The Lovenox patent infringement litigation between Aventis (SNY) and Teva/Amphastar (TEVA) is making its second trip to the Federal Circuit. In February, following remand from the Federal Circuit last year, a federal district court in California held that the Lovenox patent is unenforceable due to inequitable conduct. The appeal may emerge as a litmus test of how far the CAFC is willing to go in lowering the bar on inequitable conduct, especially in terms of what it takes to prove deceptive intent. In general, the party asserting inequitable conduct must prove each prong of inequitable conduct (i.e., materiality and deceptive intent) by clear and convincing evidence.
In recent cases, the CAFC has expanded the scope of what counts as a material omission, including the omission of information that would have had no bearing on patentability. Thus, a practitioner may even comply with Rule 56 (37 CFR 1.56), and still be found to have withheld material information. This bar-lowering has occurred primarily via the emergence of the “reasonable examiner” standard. Hence, materiality is judged not by the PTO’s rules, but by a post hoc litigation-induced evaluation of what information a hypothetical “reasonable examiner” would (or should) have wanted during the ex parte prosecution of the patent application.
Moreover, defendants may no longer need to prove deceptive intent by clear and convincing evidence. Instead, a “guilt by omission” standard seems to have emerged. If the omitted information is “highly material” and if the patentee cannot proffer a reasonable explanation for the omission, then a court is permitted to infer deceptive intent. (Of course, the line between ordinary materiality and “high materiality” is a bit fuzzy, especially if an omission can be highly material even when it would have had no effect on patentability.)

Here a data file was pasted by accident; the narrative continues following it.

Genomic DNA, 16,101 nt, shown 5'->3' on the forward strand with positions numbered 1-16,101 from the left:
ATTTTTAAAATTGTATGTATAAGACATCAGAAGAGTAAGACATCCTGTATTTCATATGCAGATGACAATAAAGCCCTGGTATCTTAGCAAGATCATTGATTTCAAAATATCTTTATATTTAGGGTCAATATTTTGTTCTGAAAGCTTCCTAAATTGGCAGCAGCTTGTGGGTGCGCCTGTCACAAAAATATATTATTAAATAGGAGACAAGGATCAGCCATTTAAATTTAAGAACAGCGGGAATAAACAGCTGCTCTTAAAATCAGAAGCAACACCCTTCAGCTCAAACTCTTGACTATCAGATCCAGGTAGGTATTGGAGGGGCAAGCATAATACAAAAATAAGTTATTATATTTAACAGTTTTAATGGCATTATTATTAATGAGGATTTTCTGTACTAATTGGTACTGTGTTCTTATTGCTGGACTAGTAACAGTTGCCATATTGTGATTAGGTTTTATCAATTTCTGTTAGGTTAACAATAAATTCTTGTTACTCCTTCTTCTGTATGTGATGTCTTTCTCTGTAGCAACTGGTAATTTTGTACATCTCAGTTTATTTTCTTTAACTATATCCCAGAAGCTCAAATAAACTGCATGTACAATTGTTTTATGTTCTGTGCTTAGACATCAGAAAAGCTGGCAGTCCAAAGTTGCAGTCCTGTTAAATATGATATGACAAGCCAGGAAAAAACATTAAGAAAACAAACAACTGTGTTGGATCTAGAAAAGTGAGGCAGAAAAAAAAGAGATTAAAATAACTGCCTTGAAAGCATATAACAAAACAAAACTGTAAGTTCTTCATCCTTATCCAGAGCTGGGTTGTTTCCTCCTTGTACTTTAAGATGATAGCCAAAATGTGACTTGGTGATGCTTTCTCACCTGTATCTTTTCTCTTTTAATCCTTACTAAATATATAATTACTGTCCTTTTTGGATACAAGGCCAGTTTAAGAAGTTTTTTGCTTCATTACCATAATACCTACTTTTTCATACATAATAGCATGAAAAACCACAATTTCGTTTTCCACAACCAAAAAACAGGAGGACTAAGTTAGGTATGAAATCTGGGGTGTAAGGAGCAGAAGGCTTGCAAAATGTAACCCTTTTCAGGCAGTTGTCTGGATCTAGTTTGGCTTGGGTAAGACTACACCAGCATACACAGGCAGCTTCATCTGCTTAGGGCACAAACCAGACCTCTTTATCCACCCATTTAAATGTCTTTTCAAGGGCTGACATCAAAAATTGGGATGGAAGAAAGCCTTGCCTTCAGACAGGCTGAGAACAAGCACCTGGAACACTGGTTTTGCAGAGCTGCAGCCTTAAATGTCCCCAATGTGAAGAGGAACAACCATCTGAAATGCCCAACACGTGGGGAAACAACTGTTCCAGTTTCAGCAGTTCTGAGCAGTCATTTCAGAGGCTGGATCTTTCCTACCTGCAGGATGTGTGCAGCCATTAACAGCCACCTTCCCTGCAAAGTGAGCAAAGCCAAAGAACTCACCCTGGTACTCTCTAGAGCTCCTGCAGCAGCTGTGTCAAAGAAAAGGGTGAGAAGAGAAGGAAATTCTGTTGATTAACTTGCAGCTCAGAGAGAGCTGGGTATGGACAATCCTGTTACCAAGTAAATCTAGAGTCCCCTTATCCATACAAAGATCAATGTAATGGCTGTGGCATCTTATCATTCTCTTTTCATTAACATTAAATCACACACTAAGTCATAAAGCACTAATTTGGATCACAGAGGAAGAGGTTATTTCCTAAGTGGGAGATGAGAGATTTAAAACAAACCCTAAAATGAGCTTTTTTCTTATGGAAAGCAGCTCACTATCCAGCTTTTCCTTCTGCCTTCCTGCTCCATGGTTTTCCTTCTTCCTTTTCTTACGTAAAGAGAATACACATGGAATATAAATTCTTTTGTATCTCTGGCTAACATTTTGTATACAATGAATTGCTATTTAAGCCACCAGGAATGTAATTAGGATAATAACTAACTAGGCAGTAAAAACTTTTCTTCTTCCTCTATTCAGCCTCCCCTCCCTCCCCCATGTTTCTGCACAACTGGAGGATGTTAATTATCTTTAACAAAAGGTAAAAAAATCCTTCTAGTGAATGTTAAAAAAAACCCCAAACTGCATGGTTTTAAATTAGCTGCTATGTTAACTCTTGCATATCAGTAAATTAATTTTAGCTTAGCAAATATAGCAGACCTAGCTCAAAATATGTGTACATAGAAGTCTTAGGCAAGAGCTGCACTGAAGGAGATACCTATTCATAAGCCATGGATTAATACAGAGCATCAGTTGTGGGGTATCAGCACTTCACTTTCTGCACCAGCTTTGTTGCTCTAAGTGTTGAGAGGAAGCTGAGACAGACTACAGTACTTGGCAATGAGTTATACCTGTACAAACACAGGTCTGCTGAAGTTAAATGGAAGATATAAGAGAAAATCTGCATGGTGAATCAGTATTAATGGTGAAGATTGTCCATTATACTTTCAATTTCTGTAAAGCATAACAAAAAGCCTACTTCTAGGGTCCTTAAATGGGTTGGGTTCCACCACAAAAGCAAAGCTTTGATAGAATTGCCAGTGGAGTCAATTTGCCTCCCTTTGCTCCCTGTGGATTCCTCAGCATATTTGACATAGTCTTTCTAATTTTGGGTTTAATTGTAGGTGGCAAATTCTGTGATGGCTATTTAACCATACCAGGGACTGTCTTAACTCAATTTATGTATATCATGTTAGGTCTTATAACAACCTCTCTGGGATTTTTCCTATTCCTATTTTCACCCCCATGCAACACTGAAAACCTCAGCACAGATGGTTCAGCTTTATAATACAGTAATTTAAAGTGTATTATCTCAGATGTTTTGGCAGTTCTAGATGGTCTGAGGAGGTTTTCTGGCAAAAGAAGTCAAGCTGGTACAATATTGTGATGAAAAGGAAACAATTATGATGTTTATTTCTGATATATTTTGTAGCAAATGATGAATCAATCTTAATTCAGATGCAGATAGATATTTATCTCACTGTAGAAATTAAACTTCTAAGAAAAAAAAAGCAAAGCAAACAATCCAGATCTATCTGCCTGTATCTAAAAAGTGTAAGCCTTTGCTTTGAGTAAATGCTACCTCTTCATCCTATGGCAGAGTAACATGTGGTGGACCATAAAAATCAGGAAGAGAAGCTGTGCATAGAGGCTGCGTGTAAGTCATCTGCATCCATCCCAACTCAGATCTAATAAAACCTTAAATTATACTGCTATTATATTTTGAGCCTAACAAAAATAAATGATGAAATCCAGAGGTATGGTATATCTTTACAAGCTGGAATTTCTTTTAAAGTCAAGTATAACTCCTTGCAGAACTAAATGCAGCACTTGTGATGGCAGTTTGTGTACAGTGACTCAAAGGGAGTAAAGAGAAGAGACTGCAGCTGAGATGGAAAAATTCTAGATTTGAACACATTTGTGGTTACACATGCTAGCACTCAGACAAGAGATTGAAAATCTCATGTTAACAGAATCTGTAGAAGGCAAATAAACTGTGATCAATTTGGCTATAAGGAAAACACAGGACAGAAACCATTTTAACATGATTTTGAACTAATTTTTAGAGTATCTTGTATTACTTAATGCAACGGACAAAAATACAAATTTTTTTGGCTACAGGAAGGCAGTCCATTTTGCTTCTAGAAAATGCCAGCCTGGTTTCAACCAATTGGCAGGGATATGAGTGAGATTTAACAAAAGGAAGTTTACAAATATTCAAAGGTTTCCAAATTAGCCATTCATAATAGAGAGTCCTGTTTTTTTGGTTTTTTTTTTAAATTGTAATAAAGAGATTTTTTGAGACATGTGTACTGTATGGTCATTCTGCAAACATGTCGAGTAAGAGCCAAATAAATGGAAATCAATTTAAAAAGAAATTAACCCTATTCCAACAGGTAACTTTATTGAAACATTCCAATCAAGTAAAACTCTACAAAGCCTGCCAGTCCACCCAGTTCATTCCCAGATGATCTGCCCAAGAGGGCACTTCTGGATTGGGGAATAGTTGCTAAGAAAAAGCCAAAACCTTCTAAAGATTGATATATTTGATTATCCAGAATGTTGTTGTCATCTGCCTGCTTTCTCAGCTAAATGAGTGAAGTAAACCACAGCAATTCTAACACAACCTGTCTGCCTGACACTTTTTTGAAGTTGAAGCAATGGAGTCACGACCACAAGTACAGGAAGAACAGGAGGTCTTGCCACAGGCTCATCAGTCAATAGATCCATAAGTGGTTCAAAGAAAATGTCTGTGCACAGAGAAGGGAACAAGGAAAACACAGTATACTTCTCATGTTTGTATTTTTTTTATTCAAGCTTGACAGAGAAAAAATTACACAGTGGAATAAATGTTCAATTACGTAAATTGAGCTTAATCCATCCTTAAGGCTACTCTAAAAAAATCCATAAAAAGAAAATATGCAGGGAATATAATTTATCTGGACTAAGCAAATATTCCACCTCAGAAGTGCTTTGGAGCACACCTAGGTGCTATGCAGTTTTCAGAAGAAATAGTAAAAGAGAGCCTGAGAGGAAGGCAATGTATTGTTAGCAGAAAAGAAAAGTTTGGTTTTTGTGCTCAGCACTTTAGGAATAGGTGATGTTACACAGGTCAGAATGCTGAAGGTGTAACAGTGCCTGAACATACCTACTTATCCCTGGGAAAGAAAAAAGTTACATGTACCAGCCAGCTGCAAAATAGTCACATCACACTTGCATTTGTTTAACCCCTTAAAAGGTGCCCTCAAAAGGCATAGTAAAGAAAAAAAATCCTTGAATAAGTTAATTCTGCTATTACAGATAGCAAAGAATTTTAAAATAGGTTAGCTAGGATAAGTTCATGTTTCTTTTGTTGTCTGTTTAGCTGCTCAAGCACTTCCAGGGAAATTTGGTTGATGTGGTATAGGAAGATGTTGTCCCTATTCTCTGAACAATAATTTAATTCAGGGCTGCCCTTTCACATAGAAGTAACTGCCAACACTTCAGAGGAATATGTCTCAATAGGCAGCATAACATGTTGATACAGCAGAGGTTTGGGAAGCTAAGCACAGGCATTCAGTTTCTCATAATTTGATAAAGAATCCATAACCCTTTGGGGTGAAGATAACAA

In the Lovenox district court case, the district court went one step further: The court appeared to have shifted the burden to Aventis to disprove deceptive intent (e.g., after finding that Teva/Amphastar had made out a prima facie case of deceptive intent). It will be interesting to see where the CAFC goes with this one.
The parties appear reluctant to tread into the legal issues surrounding the CAFC’s recent inequitable conduct jurisprudence. After all, a sizeable portion of the judges have not yet bought into the recent trend of making it easier to prove inequitable conduct. Instead, the parties have elected to focus on several alleged clear errors in the district court’s fact-finding. Perhaps that’s the best approach, anyway. By their very nature, inquires into an individual’s intent must be fact-intensive.
Of course, the CAFC may do well to pay more heed to the post-1978 developments in antitrust law, where scholars of all stripes have generally rejected the value of intent-based evidence. Inequitable conduct arose in 1945, and came of age during that era of legal moralism that emerged from antitrust cases like Standard Oil. Antitrust law has now largely unburdened itself of Standard Oil and its progeny. To the degree that inequitable conduct is a relic of that bygone age, why must we retain it in patent law?
Meanwhile, the FDA has still not yet approved any generic versions of Lovenox (enoxaparin sodium). Lovenox consists of a complex mixture of oligosaccharides that has been shown to have improved anticoagulant effects over other low-molecular-weight heparins (LMWHs).
Earlier this month, Momenta Pharmaceuticals announced that the FDA rejected its ANDA for M-enoxaparin, apparently based on concerns about the generic drug’s immunogenicity. In other words, the FDA was concerned that it may provoke an unwanted immune response in humans. Moreover, according to Momenta's press release, "the FDA clarified that all applications for enoxaparin products must address the potential for immunogenicity of the drug product."
Momenta is working with Swiss generic manufacturer Sandoz to develop its generic product. The news of the rejection caused Momenta’s stock to lose nearly 60% of its value in a single day. In the intervening weeks, Momenta’s stock value has continued to tumble another 4-5%.
Aventis opening brief (pdf file) Amphastar opposition brief (pdf file) Teva opposition brief (pdf file) Aventis reply brief (pdf file) Sandoz amicus brief (pdf file)
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